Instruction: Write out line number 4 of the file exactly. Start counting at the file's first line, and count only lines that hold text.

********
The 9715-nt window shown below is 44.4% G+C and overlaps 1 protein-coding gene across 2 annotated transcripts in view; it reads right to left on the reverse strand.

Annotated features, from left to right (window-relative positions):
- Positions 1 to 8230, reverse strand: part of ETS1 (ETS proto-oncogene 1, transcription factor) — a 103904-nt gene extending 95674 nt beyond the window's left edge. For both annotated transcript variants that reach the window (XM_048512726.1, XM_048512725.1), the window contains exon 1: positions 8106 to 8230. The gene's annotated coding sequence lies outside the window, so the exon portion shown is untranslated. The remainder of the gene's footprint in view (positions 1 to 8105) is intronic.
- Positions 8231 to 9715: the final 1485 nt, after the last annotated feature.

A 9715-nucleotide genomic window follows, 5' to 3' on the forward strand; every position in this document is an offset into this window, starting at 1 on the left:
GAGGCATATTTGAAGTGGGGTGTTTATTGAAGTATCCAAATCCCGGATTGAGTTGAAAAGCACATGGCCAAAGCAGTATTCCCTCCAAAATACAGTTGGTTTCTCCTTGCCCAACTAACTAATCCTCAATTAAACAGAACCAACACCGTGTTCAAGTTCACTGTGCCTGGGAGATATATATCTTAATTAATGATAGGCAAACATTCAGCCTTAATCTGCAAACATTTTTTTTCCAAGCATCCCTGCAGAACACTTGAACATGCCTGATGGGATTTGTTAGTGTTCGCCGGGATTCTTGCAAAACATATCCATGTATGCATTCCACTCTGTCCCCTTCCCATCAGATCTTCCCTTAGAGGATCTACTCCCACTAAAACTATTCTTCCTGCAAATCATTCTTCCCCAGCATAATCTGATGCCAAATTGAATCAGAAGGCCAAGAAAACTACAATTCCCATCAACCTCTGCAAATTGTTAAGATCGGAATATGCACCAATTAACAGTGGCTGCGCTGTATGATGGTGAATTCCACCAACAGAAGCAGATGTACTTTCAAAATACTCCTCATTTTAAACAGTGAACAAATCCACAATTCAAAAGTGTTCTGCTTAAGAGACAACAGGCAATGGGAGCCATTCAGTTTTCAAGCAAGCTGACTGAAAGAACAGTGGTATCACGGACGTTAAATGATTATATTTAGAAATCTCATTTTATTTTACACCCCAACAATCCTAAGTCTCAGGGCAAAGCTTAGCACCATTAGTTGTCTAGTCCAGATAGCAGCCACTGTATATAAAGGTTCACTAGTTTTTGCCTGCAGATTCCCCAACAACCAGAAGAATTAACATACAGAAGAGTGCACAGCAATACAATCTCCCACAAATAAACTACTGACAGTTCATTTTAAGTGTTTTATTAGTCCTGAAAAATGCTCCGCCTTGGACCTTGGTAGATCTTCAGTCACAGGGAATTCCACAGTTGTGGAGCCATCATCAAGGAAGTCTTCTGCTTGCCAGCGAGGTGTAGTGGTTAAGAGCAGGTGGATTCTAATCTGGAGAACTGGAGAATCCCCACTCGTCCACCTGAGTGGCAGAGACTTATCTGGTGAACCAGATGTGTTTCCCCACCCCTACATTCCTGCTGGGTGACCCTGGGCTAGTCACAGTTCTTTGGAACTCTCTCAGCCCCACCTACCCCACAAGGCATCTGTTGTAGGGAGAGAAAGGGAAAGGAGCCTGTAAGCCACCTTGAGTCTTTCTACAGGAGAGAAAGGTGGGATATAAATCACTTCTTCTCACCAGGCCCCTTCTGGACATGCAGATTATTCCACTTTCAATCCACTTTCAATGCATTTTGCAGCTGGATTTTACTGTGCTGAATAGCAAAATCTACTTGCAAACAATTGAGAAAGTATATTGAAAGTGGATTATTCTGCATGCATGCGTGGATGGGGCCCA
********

- Positions 8231 to 9715: the final 1485 nt, after the last annotated feature.